The United States is the world’s largest producer of ethanol fuel. The U.S. produced 50.0 billion litres of ethanol fuel in 2010. Ethanol fuel is mainly used in the U.S. as an oxygenate to gasoline. In 2009, from all the ethanol fuel consumed in the country, 99% was consumed as ethanol in gasohol. Most U.S. ethanol is produced from corn and the required electricity for the distilleries originates from coal plants, the debate is on going as to how sustainable corn-based bio-ethanol is in replacing fossil fuels in vehicles. The objections and controversy relates to the vast amount of arable land required for crops and its impact on world grain supply, direct and indirect land use change effects, as well as issues regarding the energy balance and carbon intensity when considering the full life cycle of ethanol production.
The catalyst for the Arab Spring revolution is often credited to twenty six year old Mohamed Bouazizi who was living in the provincial town of Sidi Bouzid, in Tunisia, he had a university degree but no work. In an attempt to make a living he began to sell fruit and vegetables in the streets without a licence. The Tunisian authorities stopped him and confiscated his produce, in desperation he set himself on fire on Saturday December 18th 2010. Rioting then ensued and security forces quickly sealed off the town. On the following Wednesday another jobless young man in Sidi Bouzid climbed an electricity pole, shouted “no for misery, no for unemployment”, then touched the wires and electrocuted himself. On Friday September 16th 2011, outside a bank in Piraeus (a major sea port in Greece), a small businessman doused himself in petrol and set himself on fire. His desperate protest was apparently in anger at his failed business and lack of bank assistance.
The myth perpetuated by the compliant western media is that the Arab spring was a reaction to totalitarian regimes singularly, when in fact the total failure of the economy in certain Arab states and neighbouring African regions causing; starvation, destitution and desperation was as big a factor as the desire for regime change. The Arab spring revolution has, in a previously unthinkable parallel, now extended to Israel. The mainstream media has largely ignored the Tel Aviv demonstrations where huge numbers have gathered over successive weekends to protest at an economy that has derailed. Rampant inflation, house prices and rents that are beyond the reach of the Israeli middle class, stagnating wages, huge levels of unrecorded unemployment and an educated middle class who, distrustful and angry with their political leaders, are now demanding change is causing peaceful social unrest. Estimates put the numbers on the Tel Aviv streets at circa 300,000, considering the population measures circa 3.3 million that’s a huge number that have taken to the streets to protest.
It’s become increasingly difficult for regimes and governments to avoid the discussion regarding the true levels of inflation affecting staple foods and basic items and to hide the cause of that inflation. The majority of USA, UK and European citizens may simply shrug their shoulders and emit a weary sigh when paying at the supermarket check out, or at the petrol pump as they survey the supposed 5% RPI on their receipts. However, to vast swathes of the population in the Middle East or Africa that spike of inflation on basic goods is literary the difference between life or death, starvation or existence. Whilst the UK govt may calculate their inflation figures using a basket of goods including mobile ring tones, broadband, sky tv and plasma screen televisions such luxuries do not form part of the basket of choices in poorer parts of the globe. Brent crude has stubbornly remained above $100 a barrel for approaching six months, basic food commodities have spiked remorselessly, whilst UK motorists may cope with a litre of petrol rising by 30% over three years (as their real and inflation adjusted salaries remain static) poorer global citizens have no coping strategy. With food, fuel and accommodation accounting for nearly all of their costs, from a position of a very poor wage, the increased cost of grain and fuel is life threatening.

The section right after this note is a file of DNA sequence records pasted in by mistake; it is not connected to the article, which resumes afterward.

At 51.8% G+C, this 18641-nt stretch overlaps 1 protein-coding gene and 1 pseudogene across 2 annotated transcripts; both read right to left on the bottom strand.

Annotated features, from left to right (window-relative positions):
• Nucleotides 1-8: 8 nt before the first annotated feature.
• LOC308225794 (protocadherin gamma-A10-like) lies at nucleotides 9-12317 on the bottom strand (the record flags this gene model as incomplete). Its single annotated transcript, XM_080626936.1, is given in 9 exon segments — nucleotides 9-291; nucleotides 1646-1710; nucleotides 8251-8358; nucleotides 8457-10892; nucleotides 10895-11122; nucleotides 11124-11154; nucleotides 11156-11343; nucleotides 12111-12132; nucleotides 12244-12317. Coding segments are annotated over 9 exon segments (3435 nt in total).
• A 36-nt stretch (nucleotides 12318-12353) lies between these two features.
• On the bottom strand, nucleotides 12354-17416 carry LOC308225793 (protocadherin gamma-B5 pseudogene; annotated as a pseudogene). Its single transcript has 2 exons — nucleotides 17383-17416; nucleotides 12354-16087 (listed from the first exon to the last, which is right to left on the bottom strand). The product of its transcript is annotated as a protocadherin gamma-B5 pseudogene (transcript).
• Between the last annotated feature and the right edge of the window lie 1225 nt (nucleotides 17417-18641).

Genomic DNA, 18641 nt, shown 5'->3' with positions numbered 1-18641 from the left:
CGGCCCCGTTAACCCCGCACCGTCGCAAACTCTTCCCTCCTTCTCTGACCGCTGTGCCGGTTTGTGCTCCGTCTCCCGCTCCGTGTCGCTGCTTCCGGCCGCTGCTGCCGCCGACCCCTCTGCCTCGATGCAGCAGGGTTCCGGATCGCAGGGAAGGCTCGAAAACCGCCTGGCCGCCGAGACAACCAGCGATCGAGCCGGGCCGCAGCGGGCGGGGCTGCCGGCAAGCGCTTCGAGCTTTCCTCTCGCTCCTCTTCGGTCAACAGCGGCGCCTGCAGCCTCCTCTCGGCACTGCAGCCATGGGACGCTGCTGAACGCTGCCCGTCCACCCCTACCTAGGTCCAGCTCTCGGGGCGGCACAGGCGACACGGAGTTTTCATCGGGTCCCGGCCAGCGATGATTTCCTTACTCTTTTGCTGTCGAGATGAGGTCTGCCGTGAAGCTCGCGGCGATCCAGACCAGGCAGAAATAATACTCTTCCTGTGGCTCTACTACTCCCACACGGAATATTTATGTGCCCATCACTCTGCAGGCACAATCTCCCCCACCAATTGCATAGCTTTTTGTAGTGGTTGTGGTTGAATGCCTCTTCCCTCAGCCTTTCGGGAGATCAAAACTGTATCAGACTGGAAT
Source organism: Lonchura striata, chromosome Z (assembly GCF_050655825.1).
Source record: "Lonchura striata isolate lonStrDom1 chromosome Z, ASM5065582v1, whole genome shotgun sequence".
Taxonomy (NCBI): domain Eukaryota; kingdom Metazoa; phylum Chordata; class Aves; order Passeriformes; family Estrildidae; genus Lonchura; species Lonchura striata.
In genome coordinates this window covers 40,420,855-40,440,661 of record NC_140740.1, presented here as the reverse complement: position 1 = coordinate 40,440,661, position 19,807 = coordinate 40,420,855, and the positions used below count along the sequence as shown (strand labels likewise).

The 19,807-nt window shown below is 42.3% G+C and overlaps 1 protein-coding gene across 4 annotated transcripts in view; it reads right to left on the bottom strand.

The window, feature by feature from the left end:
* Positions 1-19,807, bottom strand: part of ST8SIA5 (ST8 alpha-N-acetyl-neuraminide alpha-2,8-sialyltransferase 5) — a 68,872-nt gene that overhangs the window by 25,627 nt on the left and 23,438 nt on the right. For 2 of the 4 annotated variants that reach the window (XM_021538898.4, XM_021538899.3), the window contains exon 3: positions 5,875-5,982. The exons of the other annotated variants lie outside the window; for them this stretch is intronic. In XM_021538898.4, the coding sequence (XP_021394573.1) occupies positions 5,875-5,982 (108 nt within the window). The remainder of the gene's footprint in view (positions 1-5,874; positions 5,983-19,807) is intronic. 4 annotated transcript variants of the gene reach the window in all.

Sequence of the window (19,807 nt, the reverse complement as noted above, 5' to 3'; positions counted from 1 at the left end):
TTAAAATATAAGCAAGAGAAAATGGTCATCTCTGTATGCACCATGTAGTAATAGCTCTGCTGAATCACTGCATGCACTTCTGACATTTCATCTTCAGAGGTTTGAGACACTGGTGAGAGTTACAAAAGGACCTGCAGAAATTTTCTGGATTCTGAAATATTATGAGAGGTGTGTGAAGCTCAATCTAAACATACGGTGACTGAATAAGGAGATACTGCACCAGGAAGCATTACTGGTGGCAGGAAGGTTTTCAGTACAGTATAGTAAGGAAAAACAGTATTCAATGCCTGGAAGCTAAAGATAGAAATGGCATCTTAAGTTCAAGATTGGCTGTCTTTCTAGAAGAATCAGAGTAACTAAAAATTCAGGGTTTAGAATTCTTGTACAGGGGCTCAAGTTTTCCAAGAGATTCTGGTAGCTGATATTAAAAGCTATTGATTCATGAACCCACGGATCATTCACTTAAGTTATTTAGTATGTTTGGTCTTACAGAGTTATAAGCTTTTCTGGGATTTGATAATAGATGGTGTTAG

The global inflation experienced since 2008 is as a direct consequence of the subsequent quantitative easing the USA, UK and European policy makers indulged in to recapitalize major financial institutions in order to “save the system”. The twinned policy of zirp undoubtedly caused this excess liquidity to rush into speculative commodities and equities. Whilst equity values may correct the unforeseen and unintended consequence is that commodity prices may not fall. If oil remains at circa $100 a barrel, for a further period of six to twelve months, the ‘double dip’ recession looks a certainty.
Whilst the leading European finance ministers meet to discuss further mechanisms to shore up an international banking system, which finds itself once more on a precipice, they’re unlikely to openly debate (for public consumption) the further dreadful consequences more QE will create. Irrespective of more QE creating unlimited amounts of dollars, through central banks for a three month period, will also indirectly push up commodity prices and severely deteriorate the quality of live and survival prospects of millions. When Mr Geithner returns to the car obsessed USA perhaps he’ll reflect on the journeys most Americans take. As his armoured cavalcade exits the airport he may observe those going to fast food restaurants, powered by cars on corn ‘foodstuff’ and consider that his “job well done” this weekend with his European counterparts is in fact a temporary sticking plaster for Europe and the USA, but a potential fatal wound for poorer and developing nations.